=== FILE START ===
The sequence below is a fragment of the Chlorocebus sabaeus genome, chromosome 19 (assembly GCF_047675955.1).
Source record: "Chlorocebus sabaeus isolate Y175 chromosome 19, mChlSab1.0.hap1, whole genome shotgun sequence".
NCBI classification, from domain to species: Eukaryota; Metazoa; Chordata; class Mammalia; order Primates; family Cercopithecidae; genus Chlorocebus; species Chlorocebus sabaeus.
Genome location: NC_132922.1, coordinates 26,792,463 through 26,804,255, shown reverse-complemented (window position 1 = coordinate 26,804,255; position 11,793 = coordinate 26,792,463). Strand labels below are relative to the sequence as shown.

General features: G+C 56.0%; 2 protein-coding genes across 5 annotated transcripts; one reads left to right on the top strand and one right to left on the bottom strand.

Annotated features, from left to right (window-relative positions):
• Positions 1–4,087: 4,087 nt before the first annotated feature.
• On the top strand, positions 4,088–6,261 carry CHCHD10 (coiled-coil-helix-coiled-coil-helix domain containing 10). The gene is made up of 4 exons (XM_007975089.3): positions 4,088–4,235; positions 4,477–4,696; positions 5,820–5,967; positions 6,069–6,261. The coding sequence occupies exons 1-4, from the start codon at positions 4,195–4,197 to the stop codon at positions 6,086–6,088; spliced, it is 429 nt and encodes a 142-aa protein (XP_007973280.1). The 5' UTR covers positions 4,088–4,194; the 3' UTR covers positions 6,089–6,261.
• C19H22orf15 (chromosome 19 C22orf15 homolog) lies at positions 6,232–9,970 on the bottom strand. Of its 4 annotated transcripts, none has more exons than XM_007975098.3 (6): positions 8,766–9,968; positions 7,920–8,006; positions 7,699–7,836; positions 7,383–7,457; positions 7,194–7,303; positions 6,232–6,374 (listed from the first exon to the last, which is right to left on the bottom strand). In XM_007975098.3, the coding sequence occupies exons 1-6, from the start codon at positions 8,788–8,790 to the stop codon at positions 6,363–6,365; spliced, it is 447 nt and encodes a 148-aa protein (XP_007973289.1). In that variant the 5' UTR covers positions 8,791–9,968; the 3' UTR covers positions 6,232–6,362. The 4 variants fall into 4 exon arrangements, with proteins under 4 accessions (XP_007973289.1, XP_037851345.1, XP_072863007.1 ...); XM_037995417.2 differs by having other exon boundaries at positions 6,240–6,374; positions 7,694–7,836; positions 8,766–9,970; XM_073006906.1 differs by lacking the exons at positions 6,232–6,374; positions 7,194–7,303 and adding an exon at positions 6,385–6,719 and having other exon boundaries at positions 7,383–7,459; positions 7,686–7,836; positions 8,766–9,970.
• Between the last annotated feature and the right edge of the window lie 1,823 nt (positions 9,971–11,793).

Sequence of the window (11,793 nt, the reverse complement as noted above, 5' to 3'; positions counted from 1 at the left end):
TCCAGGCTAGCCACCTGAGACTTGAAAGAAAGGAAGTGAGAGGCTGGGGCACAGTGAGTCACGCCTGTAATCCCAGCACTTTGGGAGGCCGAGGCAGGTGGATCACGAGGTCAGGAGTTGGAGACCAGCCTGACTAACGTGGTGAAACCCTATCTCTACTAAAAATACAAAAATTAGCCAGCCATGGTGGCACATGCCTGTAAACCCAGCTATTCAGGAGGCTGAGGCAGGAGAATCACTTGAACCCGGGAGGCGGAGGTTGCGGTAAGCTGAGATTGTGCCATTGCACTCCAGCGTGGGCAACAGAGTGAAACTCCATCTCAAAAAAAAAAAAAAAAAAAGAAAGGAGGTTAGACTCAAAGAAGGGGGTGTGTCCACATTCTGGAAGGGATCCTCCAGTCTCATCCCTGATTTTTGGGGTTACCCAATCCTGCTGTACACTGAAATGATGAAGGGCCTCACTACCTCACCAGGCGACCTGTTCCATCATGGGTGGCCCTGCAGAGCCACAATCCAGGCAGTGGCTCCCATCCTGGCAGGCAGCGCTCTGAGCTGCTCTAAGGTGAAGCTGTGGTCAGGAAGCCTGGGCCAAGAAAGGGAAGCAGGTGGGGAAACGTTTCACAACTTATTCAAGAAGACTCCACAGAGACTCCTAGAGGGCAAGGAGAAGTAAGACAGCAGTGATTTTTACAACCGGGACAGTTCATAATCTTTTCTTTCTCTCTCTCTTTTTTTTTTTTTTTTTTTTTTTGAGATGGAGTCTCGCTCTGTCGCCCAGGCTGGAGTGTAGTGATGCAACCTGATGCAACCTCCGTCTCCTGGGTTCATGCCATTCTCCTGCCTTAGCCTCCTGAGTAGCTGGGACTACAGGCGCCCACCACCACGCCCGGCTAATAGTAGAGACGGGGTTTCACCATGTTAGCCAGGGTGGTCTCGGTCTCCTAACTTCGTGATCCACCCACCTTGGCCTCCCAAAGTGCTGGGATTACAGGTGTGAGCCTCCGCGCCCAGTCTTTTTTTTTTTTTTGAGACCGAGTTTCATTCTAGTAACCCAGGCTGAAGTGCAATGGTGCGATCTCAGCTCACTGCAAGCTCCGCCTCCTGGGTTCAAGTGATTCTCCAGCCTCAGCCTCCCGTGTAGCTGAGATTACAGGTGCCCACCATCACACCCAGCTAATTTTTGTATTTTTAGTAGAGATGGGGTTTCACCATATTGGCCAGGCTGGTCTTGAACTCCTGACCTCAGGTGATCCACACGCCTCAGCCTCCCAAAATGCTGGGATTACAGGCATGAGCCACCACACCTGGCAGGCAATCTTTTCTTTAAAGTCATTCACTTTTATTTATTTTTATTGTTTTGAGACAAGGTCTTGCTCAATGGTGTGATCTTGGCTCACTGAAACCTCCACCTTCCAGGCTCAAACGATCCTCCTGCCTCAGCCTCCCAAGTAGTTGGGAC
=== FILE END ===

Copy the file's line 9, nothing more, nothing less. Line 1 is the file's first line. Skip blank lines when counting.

• C19H22orf15 (chromosome 19 C22orf15 homolog) lies at positions 6,232–9,970 on the bottom strand. Of its 4 annotated transcripts, none has more exons than XM_007975098.3 (6): positions 8,766–9,968; positions 7,920–8,006; positions 7,699–7,836; positions 7,383–7,457; positions 7,194–7,303; positions 6,232–6,374 (listed from the first exon to the last, which is right to left on the bottom strand). In XM_007975098.3, the coding sequence occupies exons 1-6, from the start codon at positions 8,788–8,790 to the stop codon at positions 6,363–6,365; spliced, it is 447 nt and encodes a 148-aa protein (XP_007973289.1). In that variant the 5' UTR covers positions 8,791–9,968; the 3' UTR covers positions 6,232–6,362. The 4 variants fall into 4 exon arrangements, with proteins under 4 accessions (XP_007973289.1, XP_037851345.1, XP_072863007.1 ...); XM_037995417.2 differs by having other exon boundaries at positions 6,240–6,374; positions 7,694–7,836; positions 8,766–9,970; XM_073006906.1 differs by lacking the exons at positions 6,232–6,374; positions 7,194–7,303 and adding an exon at positions 6,385–6,719 and having other exon boundaries at positions 7,383–7,459; positions 7,686–7,836; positions 8,766–9,970.